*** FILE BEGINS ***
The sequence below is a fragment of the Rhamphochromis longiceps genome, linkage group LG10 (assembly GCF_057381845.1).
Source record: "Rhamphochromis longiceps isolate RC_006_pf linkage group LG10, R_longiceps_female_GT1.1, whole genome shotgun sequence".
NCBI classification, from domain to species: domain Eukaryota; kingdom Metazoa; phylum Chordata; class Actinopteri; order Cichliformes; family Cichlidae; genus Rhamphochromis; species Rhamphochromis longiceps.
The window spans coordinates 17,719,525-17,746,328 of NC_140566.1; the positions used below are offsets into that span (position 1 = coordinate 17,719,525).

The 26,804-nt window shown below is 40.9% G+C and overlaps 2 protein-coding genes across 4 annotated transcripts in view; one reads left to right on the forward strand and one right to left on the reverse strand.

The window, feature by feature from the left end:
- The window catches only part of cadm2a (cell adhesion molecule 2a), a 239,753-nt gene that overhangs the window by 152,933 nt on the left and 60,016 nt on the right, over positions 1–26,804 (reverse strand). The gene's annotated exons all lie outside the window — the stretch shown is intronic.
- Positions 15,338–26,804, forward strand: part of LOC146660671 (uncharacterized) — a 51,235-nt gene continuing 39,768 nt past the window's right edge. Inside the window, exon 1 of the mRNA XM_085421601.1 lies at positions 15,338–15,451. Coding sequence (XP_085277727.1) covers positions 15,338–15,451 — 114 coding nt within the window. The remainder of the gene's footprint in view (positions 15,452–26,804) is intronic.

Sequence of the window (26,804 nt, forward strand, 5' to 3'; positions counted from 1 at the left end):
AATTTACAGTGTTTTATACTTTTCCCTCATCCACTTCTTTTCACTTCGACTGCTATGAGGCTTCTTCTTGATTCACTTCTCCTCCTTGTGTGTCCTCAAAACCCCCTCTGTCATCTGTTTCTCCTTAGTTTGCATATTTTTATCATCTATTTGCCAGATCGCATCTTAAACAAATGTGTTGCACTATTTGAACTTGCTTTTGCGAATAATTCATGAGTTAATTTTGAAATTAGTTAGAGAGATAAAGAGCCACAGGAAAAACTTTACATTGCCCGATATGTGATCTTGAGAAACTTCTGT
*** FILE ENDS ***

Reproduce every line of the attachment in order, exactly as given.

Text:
The sequence below is a fragment of the Rhamphochromis longiceps genome, linkage group LG10 (assembly GCF_057381845.1).
Source record: "Rhamphochromis longiceps isolate RC_006_pf linkage group LG10, R_longiceps_female_GT1.1, whole genome shotgun sequence".
NCBI classification, from domain to species: domain Eukaryota; kingdom Metazoa; phylum Chordata; class Actinopteri; order Cichliformes; family Cichlidae; genus Rhamphochromis; species Rhamphochromis longiceps.
The window spans coordinates 17,719,525-17,746,328 of NC_140566.1; the positions used below are offsets into that span (position 1 = coordinate 17,719,525).

The 26,804-nt window shown below is 40.9% G+C and overlaps 2 protein-coding genes across 4 annotated transcripts in view; one reads left to right on the forward strand and one right to left on the reverse strand.

The window, feature by feature from the left end:
- The window catches only part of cadm2a (cell adhesion molecule 2a), a 239,753-nt gene that overhangs the window by 152,933 nt on the left and 60,016 nt on the right, over positions 1–26,804 (reverse strand). The gene's annotated exons all lie outside the window — the stretch shown is intronic.
- Positions 15,338–26,804, forward strand: part of LOC146660671 (uncharacterized) — a 51,235-nt gene continuing 39,768 nt past the window's right edge. Inside the window, exon 1 of the mRNA XM_085421601.1 lies at positions 15,338–15,451. Coding sequence (XP_085277727.1) covers positions 15,338–15,451 — 114 coding nt within the window. The remainder of the gene's footprint in view (positions 15,452–26,804) is intronic.

Sequence of the window (26,804 nt, forward strand, 5' to 3'; positions counted from 1 at the left end):
AATTTACAGTGTTTTATACTTTTCCCTCATCCACTTCTTTTCACTTCGACTGCTATGAGGCTTCTTCTTGATTCACTTCTCCTCCTTGTGTGTCCTCAAAACCCCCTCTGTCATCTGTTTCTCCTTAGTTTGCATATTTTTATCATCTATTTGCCAGATCGCATCTTAAACAAATGTGTTGCACTATTTGAACTTGCTTTTGCGAATAATTCATGAGTTAATTTTGAAATTAGTTAGAGAGATAAAGAGCCACAGGAAAAACTTTACATTGCCCGATATGTGATCTTGAGAAACTTCTGT